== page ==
Film #9: Olympia Part One: Festival of the Nations Feb 21, 2018 12:27:21 GMT -5
Post by StevePulaski on Feb 21, 2018 12:27:21 GMT -5
Olympia Part One: Festival of the Nations (1938)
Directed by: Leni Riefenstahl
Directed by: Leni Riefenstahl
Jesse Owens is shown at various points in Leni Riefenstahl's Olympia Part One: Festival of the Nations.
Film #9/53; part of the Criterion Collection's "100 Years of Olympic Film" box-set
Carl Junghans's 1936 short film, Youth of the World, showed what could happen if a director and editor brought distinct vision along when filming the Olympic games. While such ambition produced a uniquely compelling recount of the triumphant and harrowing moments of the 1936 Winter Olympics, no vision of an Olympic documentary during this time was quite like Leni Riefenstahl's. A consultant on some of the previous documentaries housed in Criterion's respective box-set and famous for her propaganda piece Triumph of the Will, Riefenstahl's magnum-opus Olympia is often considered to be one of the most impressive and exceptional accounts of any Olympic games since the creation of film. Who am I to disagree with that?
The documentary cost 1.5 million reichsmarks to make, and culminated in 1.2 million feet of film. By comparison, Gone with the Wind's reel resulted in 475,000 feet of color film-stock, something that would have to remain a dream for Riefenstahl, who wanted her immense creation colorized but had to table it due to costs. On top of the eyebrow-raising facts of Olympia as a film, Riefenstahl was extremely particular when it came to directing the film. Returning to the idea she brought along her vision to help shoot the project, she regimented her large camera-crew by telling them what to film, how to film it, and how exactly it should look when it's done. When lighting didn't agree with her or her crew's equipment, she'd ask the athletes to strike a pose similar to the one they did while performing, technically making aspects of Olympia more of a docudrama than a black-and-white documentary.
After being finished and subsequently preserved, most restorations take the film as two parts; part one, titled Festival of the Nations, includes 21 events concluding with a marathon, while part two, titled Festival of Beauty, focuses on the finely chiseled physiques of the competitors, both male and female. For now, however, Festival of the Nations looks longingly at a handful of events by establishing a formula early on that Riefenstahl carries through over the course of the initial two hours. The formula shows the athlete's form before engaging in the act the game requires — let's say discus-throwing in this case — followed by their names/countries being announced, their action, and their respective throwing distance. The setup is used for javelin-throwing, long-jumping, and high-jumping, and its through this process that Riefenstahl creates considerable suspense, especially as the number of athletes dwindles as the finalists emerge.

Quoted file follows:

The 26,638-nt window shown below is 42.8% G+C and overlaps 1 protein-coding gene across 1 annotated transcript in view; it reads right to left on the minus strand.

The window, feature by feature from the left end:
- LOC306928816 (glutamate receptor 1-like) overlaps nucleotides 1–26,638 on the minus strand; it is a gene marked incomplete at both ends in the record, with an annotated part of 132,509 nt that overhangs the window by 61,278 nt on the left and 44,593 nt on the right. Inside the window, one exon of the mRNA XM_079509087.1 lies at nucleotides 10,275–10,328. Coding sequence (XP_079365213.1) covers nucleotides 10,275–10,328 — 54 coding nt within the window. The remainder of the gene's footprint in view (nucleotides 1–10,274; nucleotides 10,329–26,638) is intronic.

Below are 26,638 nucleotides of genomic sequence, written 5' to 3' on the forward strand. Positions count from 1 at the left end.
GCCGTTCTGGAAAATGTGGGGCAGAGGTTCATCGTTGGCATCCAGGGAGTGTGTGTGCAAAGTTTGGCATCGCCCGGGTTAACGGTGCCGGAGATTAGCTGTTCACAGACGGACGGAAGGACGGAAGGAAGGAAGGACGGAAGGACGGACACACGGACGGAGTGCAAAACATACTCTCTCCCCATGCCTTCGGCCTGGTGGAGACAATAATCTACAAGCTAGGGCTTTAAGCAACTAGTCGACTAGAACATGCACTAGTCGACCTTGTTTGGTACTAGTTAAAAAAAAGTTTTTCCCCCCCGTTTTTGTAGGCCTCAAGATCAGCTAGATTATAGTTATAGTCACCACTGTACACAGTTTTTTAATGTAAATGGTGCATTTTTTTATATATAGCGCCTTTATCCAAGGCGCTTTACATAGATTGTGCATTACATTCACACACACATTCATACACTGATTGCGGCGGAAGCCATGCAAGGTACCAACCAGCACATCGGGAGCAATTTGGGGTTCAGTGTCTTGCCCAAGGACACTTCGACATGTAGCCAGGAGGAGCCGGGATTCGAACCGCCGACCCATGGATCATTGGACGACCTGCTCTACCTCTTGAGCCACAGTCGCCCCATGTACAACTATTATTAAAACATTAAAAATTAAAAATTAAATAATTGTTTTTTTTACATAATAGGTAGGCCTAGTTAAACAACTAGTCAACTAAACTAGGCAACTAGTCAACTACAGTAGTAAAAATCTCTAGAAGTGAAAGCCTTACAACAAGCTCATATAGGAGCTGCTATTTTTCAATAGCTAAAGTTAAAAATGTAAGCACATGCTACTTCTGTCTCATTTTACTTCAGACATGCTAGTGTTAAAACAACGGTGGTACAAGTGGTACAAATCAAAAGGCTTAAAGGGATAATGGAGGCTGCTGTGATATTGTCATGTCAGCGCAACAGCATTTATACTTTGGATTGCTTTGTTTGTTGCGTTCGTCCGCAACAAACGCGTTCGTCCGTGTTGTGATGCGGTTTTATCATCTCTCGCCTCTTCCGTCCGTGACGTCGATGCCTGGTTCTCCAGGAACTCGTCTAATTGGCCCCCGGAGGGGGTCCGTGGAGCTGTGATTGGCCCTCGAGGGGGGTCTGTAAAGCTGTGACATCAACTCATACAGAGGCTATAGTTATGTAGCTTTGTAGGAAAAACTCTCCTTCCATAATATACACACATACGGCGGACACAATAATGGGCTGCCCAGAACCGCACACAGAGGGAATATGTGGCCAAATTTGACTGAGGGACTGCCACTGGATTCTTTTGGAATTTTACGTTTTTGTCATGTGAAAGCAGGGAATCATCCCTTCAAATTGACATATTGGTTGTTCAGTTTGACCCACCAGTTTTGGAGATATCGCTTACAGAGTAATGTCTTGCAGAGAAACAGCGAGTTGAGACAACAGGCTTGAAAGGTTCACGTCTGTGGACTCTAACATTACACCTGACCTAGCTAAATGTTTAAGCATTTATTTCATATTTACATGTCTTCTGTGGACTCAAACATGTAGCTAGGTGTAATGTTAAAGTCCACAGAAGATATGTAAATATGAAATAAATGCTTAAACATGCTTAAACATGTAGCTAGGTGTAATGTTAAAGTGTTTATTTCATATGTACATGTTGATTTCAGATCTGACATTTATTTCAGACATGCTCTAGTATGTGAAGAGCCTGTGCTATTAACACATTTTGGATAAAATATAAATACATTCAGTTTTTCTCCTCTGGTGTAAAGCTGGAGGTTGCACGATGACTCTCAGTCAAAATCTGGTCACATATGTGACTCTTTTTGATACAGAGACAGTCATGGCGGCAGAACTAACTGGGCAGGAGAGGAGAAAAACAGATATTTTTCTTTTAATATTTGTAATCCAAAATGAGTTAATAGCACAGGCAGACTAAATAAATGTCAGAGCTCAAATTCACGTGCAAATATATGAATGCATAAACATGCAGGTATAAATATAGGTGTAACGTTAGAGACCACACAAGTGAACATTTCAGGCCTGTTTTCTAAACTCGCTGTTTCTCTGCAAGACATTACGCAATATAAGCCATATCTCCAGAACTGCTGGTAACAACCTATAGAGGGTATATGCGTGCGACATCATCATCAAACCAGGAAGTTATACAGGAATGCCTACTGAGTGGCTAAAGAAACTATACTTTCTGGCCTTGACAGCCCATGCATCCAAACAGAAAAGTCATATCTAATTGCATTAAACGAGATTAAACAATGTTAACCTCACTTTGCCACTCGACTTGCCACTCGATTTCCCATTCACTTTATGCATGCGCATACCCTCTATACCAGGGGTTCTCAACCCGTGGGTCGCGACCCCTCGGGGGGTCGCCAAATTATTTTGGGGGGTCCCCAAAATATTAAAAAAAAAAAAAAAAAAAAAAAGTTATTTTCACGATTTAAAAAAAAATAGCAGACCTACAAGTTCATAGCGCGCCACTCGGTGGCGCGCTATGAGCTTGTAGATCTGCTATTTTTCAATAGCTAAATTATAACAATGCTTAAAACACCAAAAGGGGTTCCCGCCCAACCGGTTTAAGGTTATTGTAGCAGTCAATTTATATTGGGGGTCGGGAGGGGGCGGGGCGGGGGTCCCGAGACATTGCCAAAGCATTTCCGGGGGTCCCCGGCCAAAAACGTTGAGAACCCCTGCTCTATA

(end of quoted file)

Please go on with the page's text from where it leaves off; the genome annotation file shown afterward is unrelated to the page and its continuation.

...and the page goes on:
I found myself captivated by this method, so much so that I even found unnerved pleasure watching the high-jumping competition come down to two men, one from America and one from Japan, an event that lasted several hours (it starts in the daytime and continues until nightfall). Riefenstahl makes use of many external details of the games, most of which not essential to the documentary and its purpose, but that much more all-encompassing without being ponderous. Several crowd-shots are used during unlikely throws or jumps by male and female competitors (the latter generating considerable interest for Riefenstahl and her crew); at one point, we even see the disgusted expression of Adolf Hitler, who watches Germany's dismal performance in a track and field event along with thousands of others.
Olympia Part One opens with a montage of famous and localized ivory sculptures being ogled, so to speak, by Riefenstahl's camera as she admires their embodiment of heroism and strength while also highlighting the curvatures of their form. Instances like this show how seriously the then-34-year-old directress took her work, so much so that she decided to experiment even further, by implementing tracking shots and off-kilter camera-perspectives. Consider the concluding marathon, which takes up the last twenty minutes of part one. Riefenstahl had cameras securely attached to straps that went around the necks of runners, so their feet would be filmed as they ran, allowing for a never-before-seen look at the most vital body-part in a marathon. Furthermore, the extended sequence employs multiple cameras at various heights and angles while showing runners engaging with one another, stopping to hydrate themselves, and simply running.
Olympia Part One: Festival of the Nations is a real delight in both a film and a historical sense. Riefenstahl's connections with Nazi Germany cannot be disputed but neither can her craft or her eye for pristine visual beauty. The depth of Olympia doesn't stop at how she chooses to capture the events nor does it cease at the outcome of any particular game, for it extends beyond what each person brings to the game when watching it, something like what each Olympian does when participating. It's a romantic notion, sure, and an especially lofty one to bring to a documentary as linear yet layered as this one, but given what Riefenstahl has created, it's one that's absolutely warranted.
Directed by: Leni Riefenstahl.